Table 6.1: Levels of economic integration
Levels of Economic Integration Stages/Level of Economic Integration Preferential Tariff & Highly reduced non tariff barrier Free Movement of Goods & Services Common External Tariff Free Movement of Labour & Capital Common Banking & Monetary Policies Common Foreign & Defence Policy

Preferential Trade Agreement Free Trade Agreement Custom Union Common Market Economic Union Political Union

6.3.4 Common market Common market is a group formed by countries within a geographical area to promote duty free trade and free movement of labour and capital among its members. European community is an example of common market. Common markets levy common external tariff on imports from non-member countries. A single market is a type of trade bloc, comprising a free trade area with common policies on product regulation, and freedom of movement of goods, capital, labour and services, which are known as the four factors of production. This agreement aims at making the movement of four factors of production between the member countries easier. The technical, fiscal and physical barriers among the member countries are eliminated considerably as these barriers hinder the freedom of movement of the four factors of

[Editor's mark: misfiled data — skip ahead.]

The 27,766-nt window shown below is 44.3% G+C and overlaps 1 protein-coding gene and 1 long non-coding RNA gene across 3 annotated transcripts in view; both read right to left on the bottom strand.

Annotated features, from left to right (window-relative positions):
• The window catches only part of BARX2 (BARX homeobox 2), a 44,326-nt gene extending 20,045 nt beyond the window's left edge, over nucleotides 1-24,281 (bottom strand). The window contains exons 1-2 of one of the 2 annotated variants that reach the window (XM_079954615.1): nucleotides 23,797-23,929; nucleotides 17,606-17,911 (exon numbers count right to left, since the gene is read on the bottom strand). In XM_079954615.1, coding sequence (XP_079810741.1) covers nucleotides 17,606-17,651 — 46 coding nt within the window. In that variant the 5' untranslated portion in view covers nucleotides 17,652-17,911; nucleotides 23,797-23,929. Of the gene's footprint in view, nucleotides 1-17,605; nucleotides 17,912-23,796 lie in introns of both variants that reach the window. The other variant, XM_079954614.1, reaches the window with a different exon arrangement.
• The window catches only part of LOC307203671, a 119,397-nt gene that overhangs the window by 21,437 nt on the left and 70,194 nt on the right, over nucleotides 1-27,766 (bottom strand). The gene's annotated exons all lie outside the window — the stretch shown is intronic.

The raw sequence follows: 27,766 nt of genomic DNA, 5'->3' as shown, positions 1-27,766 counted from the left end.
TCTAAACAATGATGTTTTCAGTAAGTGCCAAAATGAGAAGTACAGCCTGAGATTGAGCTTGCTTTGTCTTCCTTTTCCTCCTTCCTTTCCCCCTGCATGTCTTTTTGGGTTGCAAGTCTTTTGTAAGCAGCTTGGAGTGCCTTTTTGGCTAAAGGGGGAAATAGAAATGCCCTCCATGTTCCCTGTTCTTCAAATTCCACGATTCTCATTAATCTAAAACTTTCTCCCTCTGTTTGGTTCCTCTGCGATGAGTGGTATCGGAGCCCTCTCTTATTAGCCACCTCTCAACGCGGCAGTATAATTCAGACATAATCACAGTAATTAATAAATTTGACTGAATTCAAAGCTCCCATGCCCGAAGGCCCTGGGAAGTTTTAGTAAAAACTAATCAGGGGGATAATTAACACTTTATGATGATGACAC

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production. The member countries must come forward to eliminate these barriers, have a political will and formulate common economic policies. A common market is the first step towards a single market. It may be initially limited to a FTA with moderate free movement of capital and services, but it is not capable of removing the other trade barriers. Benefits and costs A single market has many advantages. The freedom of movement of goods, capital, labour and services between the member countries results in the efficient allocation of these production factors and increases productivity. A single market presents a challenging environment for businesses as well as for customers making the existence of monopolies difficult. This affects inefficient companies and hence, results in a loss of market share and the companies may have to close down. However, efficient companies can gain from the increased competitiveness, economies of scale and lower costs. Single market also benefits the consumers in a way that the competitive environment provides them with inexpensive products, more efficient providers of products and increased variety of products. A country changing over to a single market may experience some short term negative effects on the national economy due to increased international competition. National companies that earlier benefited from market protection and subsidies may find it difficult to cope with their efficient peers. If these companies fail to improve their methods, they may have to close down leading to migration and unemployment.